Once again, just because you've done something and it's worked, doesn't mean it SHOULD be done, or will work for others.
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Old 12-09-2008, 05:28 PM   #9
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so you're telling me a plastic hub centric ring can withstand the weight of the car and the force that's being put on to the wheel hub, plastic rings and wheel?

Last edited by Kenji815; 12-09-2008 at 05:38 PM.
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Old 12-09-2008, 05:46 PM   #10
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Quote:
Originally Posted by hypa View Post
Incorrect.
The hub is there to hold the weight of the wheel, so the studs don't have the bear the brunt of the force. The studs are merely to hold the wheel to the hub.

Once again, just because you've done something and it's worked, doesn't mean it SHOULD be done, or will work for others.

No it's not. If the hub was actually taking the load of the wheel then the wheel would be EXTREMELY tight being put on. I have two sets of hubcentric wheels and both sets will move slightly when being tightened down as the lugs center themselves.

They're held in position via the studs and lugs via the friction.
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Old 12-09-2008, 08:14 PM   #11
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The honus is on you gentlemen to educate yourselves on the subject.

HUB CENTRIC - Definition: A wheel that is centered or located on the hub by a machined center hole-as opposed to "lug centered" wheels that are located by the position of the lug nuts alone.

http://autorepair.about.com/library/.../bldef-308.htm

http://www.miata.net/garage/hubcentric.html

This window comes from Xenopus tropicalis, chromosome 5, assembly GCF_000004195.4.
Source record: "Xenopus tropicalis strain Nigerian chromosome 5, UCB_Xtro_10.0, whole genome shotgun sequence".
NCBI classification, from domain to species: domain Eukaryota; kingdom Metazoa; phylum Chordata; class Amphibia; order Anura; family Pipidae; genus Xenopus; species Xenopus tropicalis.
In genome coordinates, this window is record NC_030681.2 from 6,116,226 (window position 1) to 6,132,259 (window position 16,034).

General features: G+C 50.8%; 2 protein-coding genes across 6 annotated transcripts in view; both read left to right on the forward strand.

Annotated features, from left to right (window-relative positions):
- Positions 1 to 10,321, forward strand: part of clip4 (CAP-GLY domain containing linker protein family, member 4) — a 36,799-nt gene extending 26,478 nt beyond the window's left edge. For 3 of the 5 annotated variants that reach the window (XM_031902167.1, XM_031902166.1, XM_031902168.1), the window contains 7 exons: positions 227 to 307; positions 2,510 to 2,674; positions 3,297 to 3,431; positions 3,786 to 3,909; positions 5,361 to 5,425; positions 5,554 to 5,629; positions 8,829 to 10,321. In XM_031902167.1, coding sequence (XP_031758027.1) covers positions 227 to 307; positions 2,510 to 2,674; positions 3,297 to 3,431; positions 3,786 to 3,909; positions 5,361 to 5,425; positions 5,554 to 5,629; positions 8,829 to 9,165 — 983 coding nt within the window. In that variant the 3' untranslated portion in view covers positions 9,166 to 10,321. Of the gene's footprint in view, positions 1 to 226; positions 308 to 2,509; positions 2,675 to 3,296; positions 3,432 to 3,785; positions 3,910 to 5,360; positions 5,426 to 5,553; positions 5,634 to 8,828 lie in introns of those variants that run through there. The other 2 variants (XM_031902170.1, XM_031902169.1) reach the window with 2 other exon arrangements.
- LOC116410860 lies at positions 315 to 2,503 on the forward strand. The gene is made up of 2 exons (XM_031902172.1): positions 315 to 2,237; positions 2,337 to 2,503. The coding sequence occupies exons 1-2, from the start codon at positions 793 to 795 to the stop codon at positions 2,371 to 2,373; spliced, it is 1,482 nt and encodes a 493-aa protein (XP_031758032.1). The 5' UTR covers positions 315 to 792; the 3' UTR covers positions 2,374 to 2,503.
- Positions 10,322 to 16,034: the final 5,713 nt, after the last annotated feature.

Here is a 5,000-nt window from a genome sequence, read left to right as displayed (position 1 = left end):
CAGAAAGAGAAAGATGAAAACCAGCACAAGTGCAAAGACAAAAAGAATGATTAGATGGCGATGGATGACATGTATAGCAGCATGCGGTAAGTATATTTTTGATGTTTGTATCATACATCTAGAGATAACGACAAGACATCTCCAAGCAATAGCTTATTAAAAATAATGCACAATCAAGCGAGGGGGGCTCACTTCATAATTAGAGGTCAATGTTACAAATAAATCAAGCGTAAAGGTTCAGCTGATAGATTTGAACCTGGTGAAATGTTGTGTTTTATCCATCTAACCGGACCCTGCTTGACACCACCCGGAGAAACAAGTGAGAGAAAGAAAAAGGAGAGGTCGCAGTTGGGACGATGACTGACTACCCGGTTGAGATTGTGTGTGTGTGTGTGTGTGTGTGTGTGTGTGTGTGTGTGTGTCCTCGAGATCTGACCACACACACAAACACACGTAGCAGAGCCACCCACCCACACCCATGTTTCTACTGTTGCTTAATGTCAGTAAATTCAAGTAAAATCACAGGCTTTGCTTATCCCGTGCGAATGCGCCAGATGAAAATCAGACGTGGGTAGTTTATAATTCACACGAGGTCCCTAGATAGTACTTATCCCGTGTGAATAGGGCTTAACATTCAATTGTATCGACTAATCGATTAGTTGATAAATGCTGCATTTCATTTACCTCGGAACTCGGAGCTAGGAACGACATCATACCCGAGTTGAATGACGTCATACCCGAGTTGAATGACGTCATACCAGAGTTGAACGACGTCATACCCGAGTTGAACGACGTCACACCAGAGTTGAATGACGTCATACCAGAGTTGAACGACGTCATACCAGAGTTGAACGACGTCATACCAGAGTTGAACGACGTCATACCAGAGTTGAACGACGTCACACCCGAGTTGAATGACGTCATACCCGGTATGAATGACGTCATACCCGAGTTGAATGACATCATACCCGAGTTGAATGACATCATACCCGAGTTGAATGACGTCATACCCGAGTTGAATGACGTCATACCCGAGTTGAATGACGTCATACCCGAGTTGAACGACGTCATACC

http://www.bernardembden.com/xjs/hubcentric/index.htm
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Old 12-09-2008, 09:45 PM   #12
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Hypa is correct.
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Old 12-09-2008, 10:31 PM   #13
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We understand what hub centric means, we are disagreeing with his incorrect assessment that the HUB RING is supporting the wheel. It is not. It is simply a convenience issue. The only way the hub is supporting the wheel is if there is a tight fit...I have never seen a wheel that fits that snugly. Watch when you tighten down a hub centric wheel...once you get the lug nuts a bit tight the wheel will shift slightly.


Also once you tighten the lugs down to spec the clamping force is what is holding the wheel in place not the hub which is my original point.

Final point. If the hub ring actually bore weight then explain how a little plastic ring is going to support upwards of 800 lbs of weight? Explain how when a plastic ring melts due to temperature the wheel doesn't start vibrating like mad and throw off balance? Answer, the the clamping force is what is holding the wheel in place.

Last edited by Daishi00; 12-10-2008 at 07:34 AM. Reason: confused shear strength and clamping force in my head
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Old 12-09-2008, 10:58 PM   #14
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Now, if Hypa is going on a round about way of saying that the wheel is supported at the bearing and therefore the hub that I will agree with, but the physical external portion of the hub is not supporting the wheel at all when it's attached to the hub.

Last edited by Daishi00; 12-10-2008 at 07:34 AM. Reason: gotta learn to spell